5 Behold, I am against you, declares the Lord of hosts, and will lift up your skirts over your face; and I will make nations look at your nakedness and kingdoms at your shame. 6 I will throw filth at you and treat you with contempt and make you a spectacle.

In the Women’s Bible Commentary, a commentary with an unashamed feminist perspective, Sanderson interprets the judgment oracle against Nineveh as portraying God as someone who “rap[es]women when angry.” In full context, this is what Sanderson says,  Continue reading

Hermeneutics: How should 21st Century Christians Read the Old Testament?

So here’s the question, posed by Josh Philpot: Should 21st century Christians reinterpret the OT in light of the NT the way the apostle’s did (in preaching and teaching)? Or, was there a specific hermeneutic used by the apostles (through divine revelation, of course) as the church began? Or, should we maintain the original intent of the OT author in the same way that we do for NT authors? Would this deemphasize the Messiah in the OT?

So much has been written on this subject lately.  These mere responses are just scratching the surface on a subject that has much history and much need for further exegetical examination.

My first thought is, Why would anyone want to intrepret the Scriptures, the OT in particular, in manner other than the apostles? Dividing the OT from the witness of the NT seems inherently Marcion, except with a priority given to the OT. With so many hazardous methods of correlation espoused throughout church history, the way that the apostles read the Scripture, as inspired readers and writers, seems best. Evaluating and judiciously employing their mode of interpretation seems to be the most biblically consistent way of reading the book that had a single Divine author.

I don’t think that the apostles ripped Scripture out of context, as some assert. Instead, being steeped in the Hebrew Scriptures, discipled by Jesus himself, and uniquely led by the Holy Spirit, I give them pride of place in being able to interpret the OT. We know Jesus saw himself in the Law, the Prophets, and the Writings, and it only makes sense that those who walked with him after the Resurrection had their eyes and minds opened to see (Luke 24:31, 45) and understand how all the OT pointed to Jesus (cf. 1 Cor. 10:6; 2 Cor. 1:20; 2 Pet. 1:19-21). While we twenty-first centuries may have difficulty putting the testaments together, so did the apostles–until Jesus Christ explained the Scriptures to them (cf. Luke 24).  At which point, it appears that the apostles with the finality of the resurrection, couple with the instruction of the Christ, and the leading of the Spirit saw the light.   So, I gladly sit at their feet.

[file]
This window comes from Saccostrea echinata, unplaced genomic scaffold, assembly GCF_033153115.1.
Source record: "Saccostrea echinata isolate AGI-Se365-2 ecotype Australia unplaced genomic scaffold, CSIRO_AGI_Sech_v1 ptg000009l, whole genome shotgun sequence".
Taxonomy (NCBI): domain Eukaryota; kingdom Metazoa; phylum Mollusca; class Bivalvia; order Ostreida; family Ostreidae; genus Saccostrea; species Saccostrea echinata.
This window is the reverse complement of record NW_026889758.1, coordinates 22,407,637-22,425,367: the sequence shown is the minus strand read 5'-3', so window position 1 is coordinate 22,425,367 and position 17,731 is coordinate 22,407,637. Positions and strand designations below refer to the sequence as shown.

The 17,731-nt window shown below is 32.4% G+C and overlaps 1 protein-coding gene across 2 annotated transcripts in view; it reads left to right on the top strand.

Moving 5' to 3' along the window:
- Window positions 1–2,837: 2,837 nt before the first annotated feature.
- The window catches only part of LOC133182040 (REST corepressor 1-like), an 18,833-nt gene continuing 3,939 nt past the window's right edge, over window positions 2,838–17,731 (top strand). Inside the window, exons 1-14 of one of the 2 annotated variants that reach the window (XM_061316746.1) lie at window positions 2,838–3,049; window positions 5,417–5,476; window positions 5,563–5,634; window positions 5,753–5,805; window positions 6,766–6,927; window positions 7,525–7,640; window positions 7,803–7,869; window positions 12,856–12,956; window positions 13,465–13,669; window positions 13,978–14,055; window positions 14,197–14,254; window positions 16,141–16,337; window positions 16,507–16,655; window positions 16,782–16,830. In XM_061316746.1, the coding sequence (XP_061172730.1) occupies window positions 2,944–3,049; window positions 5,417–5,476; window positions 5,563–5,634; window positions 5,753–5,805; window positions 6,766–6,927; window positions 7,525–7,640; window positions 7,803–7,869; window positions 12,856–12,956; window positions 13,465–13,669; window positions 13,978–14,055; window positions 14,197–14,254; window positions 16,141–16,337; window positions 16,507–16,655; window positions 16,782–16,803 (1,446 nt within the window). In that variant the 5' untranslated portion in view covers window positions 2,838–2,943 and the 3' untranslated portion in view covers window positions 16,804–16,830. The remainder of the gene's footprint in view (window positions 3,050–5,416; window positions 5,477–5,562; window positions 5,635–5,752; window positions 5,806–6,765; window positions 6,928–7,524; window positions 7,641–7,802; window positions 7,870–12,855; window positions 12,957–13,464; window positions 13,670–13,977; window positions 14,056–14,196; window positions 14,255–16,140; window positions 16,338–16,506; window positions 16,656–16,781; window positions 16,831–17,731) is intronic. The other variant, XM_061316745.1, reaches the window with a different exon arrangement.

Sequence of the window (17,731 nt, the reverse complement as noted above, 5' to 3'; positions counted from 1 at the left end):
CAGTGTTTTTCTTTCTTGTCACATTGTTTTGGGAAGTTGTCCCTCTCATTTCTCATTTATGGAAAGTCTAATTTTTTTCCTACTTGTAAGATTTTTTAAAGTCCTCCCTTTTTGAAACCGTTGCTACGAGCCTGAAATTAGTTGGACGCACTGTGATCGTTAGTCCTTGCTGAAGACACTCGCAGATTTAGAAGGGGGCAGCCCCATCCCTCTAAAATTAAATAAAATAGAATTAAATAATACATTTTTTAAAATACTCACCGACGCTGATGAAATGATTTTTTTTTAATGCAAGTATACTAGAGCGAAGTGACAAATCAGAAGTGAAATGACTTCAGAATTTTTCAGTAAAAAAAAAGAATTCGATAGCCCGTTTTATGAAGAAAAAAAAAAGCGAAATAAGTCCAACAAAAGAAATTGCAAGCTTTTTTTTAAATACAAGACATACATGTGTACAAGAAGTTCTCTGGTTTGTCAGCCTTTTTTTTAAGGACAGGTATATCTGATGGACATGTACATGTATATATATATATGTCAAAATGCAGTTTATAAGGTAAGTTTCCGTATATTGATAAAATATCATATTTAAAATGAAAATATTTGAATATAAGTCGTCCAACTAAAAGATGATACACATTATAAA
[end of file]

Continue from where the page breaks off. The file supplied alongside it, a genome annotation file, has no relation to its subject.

Personally, my method of interpretation has been influenced by Richard Lints three-fold approach found in his book, The Fabric of Theology, introduced by Steve Wellum, where we must read the text in its literary context–exegetically, epochally, and canonically.  As Daniel Block, a strong proponent of authorial intent, once said, “We must put ourselves in the shoes of the author to discern his original intent.” I agree, however, we cannot stop there and draw mere moral principles. We must move to the second horizon, the epochal context. Like Walter Kaiser, we must read the text in light of its antecedent theology and see how the text fits into its immediate historical and cultural context and its place in the storyline of Scripture. Finally, though, we must see the text in light of the entire canon of Scripture. We cannot think that God is making up the story as he goes. Jesus completing fulfills the OT Law, because when Moses was receiving the Decalogue, God was making preparations for Jesus to come and as the telos of the law (Matt. 5:17-18; Rom. 10:4). Only when we read the Bible in light of all three contexts or horizons can we properly discern the authorial intent and the intention of the Author and Perfecter, Himself (cf. Heb. 12:2).  For instance, only in light of the coming of Jesus Christ does the annihilation Israel’s make sense. Without the “Big Picture” and the light of the NT, these ostensible commands for genocide do not have a context.

While I concede that the apostles, being inspired by the Spirit, had a measure of authoritative interpretation and inscripturation that we do not, I think that should encourage twenty-first century Christians to look to their interpretative model all the more, not discourage exegetes from looking at their model. Would it be better to look to the allegorical method of Alexandria? Or the demythologization of Bultmann? Or the trajectory hermeneutic of William Webb? Or even the historical-literary model of Robert Stein?  No, it seems much better to give attention to Peter, Paul, and John. Those who deny NT light to illuminate OT Scripture minimize the unity of the Bible, disregard Jesus’ statement that all Scripture points to him (Luke 24:26-27, 44-46; John 5:39), and neglect an interpretative method that maintains full biblical authority, encourages a forward-looking, hope-giving biblical eschatology, and esteems Jesus Christ.

All that to say, in reading the OT like the apostles (or at least attempting to), Jesus Christ is most highly exalted and most closely rooted in the biblical contours of the canon. So I affirm the apostolic reading of the Scripture, and humbling attempt to see how the OT and NT fit together, unified in Christ (Eph. 1:10).

I know I haven’t figured it all out.  I haven’t come close.  But as I read the Scriptures, the gospel of Jesus Christ comes alive as I see the shadows of Christ in the Old Testament and His substance in the New Testament.  To that end, I will keep reading the whole counsel of Scripture, looking for Jesus.  What about you?

Sola Deo Gloria, dss